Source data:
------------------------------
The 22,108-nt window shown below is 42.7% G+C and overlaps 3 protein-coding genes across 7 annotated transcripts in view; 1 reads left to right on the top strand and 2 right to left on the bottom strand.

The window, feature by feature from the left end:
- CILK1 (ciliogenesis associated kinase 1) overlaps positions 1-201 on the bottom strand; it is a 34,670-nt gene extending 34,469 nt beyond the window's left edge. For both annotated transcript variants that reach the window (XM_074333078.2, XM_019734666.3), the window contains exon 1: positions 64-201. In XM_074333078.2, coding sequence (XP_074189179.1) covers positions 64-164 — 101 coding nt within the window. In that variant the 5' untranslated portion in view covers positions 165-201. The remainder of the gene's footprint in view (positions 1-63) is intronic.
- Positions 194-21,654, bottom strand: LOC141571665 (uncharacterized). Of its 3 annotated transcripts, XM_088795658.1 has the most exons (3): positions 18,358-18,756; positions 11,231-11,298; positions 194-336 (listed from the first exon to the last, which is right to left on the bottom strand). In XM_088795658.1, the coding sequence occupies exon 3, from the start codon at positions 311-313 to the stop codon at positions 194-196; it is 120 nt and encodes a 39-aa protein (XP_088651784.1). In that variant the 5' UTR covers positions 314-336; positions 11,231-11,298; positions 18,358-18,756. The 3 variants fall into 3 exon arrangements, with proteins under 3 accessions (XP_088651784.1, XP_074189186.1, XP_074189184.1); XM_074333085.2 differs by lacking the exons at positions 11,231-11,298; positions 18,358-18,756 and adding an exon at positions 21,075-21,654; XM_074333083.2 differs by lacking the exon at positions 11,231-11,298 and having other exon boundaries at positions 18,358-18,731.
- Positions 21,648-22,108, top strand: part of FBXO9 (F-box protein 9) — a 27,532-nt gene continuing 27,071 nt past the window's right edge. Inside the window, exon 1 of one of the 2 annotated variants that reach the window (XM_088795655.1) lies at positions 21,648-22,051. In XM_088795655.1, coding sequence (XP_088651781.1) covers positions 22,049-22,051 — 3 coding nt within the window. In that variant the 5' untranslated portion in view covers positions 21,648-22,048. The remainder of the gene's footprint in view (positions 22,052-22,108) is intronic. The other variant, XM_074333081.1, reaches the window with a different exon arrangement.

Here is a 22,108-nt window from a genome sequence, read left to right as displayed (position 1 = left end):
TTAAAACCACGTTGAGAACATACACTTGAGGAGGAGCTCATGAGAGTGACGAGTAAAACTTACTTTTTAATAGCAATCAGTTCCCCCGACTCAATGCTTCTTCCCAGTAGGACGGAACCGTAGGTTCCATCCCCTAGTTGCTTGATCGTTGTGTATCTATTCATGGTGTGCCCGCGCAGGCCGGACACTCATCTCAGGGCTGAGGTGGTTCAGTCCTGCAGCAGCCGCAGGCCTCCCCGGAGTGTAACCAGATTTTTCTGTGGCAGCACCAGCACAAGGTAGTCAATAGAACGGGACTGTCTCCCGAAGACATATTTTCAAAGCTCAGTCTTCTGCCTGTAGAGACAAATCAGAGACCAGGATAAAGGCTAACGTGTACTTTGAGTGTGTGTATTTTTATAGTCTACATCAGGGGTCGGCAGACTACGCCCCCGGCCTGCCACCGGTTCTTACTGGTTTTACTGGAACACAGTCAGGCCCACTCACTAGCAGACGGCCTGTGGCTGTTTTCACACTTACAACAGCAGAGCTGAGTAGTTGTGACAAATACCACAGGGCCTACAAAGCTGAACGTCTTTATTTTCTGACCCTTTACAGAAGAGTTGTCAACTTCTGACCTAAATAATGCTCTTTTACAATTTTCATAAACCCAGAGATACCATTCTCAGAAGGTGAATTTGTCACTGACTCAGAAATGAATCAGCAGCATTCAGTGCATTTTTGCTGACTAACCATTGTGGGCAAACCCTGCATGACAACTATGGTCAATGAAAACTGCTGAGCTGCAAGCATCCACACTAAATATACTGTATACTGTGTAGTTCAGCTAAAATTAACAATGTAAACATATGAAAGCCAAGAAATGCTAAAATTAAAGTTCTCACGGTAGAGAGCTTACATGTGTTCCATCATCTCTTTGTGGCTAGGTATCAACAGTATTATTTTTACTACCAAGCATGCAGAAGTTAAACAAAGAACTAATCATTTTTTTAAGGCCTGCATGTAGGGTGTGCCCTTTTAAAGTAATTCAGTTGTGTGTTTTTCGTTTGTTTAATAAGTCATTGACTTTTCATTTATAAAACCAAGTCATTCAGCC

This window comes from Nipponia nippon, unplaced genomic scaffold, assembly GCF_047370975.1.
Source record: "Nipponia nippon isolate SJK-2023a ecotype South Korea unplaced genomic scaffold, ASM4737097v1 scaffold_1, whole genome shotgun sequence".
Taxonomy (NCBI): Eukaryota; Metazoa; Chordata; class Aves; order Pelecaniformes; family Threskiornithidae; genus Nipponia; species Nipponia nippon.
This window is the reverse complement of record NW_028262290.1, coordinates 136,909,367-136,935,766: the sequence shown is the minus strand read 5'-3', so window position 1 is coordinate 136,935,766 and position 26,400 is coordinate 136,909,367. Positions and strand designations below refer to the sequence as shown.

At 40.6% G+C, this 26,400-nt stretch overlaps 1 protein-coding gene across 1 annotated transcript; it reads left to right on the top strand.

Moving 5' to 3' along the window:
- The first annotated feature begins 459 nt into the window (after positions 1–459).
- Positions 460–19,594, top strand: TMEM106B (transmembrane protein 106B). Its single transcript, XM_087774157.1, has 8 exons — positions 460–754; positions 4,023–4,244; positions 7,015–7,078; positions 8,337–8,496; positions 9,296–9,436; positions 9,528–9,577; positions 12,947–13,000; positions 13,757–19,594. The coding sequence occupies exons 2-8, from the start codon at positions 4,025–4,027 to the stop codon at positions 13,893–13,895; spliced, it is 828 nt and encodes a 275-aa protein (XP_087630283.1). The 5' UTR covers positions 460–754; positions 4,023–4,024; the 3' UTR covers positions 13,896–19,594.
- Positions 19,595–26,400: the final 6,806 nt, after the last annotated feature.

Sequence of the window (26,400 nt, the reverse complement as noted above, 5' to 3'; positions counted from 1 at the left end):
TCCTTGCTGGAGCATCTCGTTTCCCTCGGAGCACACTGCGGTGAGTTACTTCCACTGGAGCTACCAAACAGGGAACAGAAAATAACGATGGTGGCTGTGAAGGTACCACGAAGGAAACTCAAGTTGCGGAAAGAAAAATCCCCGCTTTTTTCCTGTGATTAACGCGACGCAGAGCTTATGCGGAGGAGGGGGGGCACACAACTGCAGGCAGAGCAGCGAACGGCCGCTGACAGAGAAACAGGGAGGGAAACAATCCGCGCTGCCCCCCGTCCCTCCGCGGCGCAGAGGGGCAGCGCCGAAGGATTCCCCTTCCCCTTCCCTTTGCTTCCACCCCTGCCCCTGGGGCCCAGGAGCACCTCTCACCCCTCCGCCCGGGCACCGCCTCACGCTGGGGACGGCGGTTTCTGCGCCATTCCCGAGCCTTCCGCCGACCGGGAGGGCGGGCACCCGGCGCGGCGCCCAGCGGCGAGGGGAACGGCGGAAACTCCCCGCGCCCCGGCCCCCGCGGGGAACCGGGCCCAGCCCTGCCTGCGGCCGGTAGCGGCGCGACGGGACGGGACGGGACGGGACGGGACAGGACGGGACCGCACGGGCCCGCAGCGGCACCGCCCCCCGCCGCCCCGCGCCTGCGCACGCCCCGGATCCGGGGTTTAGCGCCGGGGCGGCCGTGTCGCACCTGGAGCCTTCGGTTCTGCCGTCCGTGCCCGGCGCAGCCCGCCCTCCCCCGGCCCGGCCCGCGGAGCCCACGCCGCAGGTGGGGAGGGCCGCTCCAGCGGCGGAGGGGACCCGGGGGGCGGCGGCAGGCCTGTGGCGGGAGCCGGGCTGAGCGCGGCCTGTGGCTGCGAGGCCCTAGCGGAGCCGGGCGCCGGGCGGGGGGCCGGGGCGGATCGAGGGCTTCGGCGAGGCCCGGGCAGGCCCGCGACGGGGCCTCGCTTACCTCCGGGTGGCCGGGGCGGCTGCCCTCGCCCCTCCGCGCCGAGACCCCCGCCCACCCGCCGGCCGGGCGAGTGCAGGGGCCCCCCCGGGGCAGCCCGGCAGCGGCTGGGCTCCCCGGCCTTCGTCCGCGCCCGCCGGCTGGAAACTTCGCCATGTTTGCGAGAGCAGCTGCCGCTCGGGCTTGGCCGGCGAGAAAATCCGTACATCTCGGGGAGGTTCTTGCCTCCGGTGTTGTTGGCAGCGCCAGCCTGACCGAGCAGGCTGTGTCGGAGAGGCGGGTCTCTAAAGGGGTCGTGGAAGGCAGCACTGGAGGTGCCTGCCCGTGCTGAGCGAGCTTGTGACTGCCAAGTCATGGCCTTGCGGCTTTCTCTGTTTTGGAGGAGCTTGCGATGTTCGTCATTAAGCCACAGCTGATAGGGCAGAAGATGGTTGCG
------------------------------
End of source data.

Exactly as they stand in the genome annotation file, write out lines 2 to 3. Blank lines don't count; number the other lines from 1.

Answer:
The window, feature by feature from the left end:
- CILK1 (ciliogenesis associated kinase 1) overlaps positions 1-201 on the bottom strand; it is a 34,670-nt gene extending 34,469 nt beyond the window's left edge. For both annotated transcript variants that reach the window (XM_074333078.2, XM_019734666.3), the window contains exon 1: positions 64-201. In XM_074333078.2, coding sequence (XP_074189179.1) covers positions 64-164 — 101 coding nt within the window. In that variant the 5' untranslated portion in view covers positions 165-201. The remainder of the gene's footprint in view (positions 1-63) is intronic.